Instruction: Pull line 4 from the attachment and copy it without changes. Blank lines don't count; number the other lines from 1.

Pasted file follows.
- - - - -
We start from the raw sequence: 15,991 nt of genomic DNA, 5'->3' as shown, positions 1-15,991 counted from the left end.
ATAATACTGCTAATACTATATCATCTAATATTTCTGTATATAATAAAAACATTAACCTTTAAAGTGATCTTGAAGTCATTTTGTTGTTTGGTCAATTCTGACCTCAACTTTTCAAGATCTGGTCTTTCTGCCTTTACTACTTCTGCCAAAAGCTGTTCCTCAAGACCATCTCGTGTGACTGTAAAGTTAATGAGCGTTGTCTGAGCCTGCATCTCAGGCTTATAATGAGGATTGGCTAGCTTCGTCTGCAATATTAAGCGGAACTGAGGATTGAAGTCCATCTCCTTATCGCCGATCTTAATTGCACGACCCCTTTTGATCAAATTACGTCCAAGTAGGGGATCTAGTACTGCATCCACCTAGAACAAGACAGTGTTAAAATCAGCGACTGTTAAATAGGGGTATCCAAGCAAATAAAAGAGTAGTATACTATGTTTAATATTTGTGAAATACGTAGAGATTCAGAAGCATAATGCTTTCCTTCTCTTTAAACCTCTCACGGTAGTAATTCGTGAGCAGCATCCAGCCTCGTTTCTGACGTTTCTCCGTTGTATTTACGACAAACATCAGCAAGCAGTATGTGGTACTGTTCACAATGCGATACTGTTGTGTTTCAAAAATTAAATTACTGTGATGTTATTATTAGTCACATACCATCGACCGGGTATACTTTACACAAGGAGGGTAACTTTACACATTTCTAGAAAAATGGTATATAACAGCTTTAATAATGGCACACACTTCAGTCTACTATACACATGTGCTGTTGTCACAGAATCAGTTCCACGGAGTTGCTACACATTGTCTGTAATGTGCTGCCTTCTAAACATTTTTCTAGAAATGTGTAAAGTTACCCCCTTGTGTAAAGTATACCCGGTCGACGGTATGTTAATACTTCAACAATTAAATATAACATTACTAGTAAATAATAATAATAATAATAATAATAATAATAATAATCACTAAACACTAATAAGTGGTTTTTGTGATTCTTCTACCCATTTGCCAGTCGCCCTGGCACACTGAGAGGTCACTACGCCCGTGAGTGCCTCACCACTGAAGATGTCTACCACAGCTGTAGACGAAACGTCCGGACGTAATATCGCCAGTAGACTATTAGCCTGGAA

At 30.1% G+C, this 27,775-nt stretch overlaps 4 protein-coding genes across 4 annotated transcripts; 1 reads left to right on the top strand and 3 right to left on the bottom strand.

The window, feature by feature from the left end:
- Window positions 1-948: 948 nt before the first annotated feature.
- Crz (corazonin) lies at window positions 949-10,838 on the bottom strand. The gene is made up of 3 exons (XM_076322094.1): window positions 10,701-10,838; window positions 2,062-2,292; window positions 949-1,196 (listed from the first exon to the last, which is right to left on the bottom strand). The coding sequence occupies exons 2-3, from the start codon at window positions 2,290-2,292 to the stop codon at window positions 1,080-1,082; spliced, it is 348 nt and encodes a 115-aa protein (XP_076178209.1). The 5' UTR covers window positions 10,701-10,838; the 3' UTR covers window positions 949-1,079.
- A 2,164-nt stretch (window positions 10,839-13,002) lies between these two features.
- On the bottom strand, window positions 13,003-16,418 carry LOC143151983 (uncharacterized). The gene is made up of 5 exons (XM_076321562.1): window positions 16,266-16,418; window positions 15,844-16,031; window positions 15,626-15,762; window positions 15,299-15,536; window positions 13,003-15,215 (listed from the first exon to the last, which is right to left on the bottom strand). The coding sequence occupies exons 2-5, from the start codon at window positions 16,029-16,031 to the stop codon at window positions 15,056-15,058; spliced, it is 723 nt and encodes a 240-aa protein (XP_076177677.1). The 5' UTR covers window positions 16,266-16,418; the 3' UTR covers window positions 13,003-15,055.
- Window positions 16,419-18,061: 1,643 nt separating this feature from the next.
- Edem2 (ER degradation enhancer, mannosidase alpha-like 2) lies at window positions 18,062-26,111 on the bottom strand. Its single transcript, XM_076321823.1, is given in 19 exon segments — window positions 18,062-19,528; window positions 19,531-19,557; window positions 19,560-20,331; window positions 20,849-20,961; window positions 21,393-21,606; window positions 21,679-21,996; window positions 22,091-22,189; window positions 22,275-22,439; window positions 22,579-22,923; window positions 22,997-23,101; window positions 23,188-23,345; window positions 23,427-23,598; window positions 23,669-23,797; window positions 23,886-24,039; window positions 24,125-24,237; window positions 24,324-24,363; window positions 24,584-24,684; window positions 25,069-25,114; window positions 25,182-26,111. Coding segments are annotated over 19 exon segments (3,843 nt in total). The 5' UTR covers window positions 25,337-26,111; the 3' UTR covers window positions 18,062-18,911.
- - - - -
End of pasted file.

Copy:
The window, feature by feature from the left end: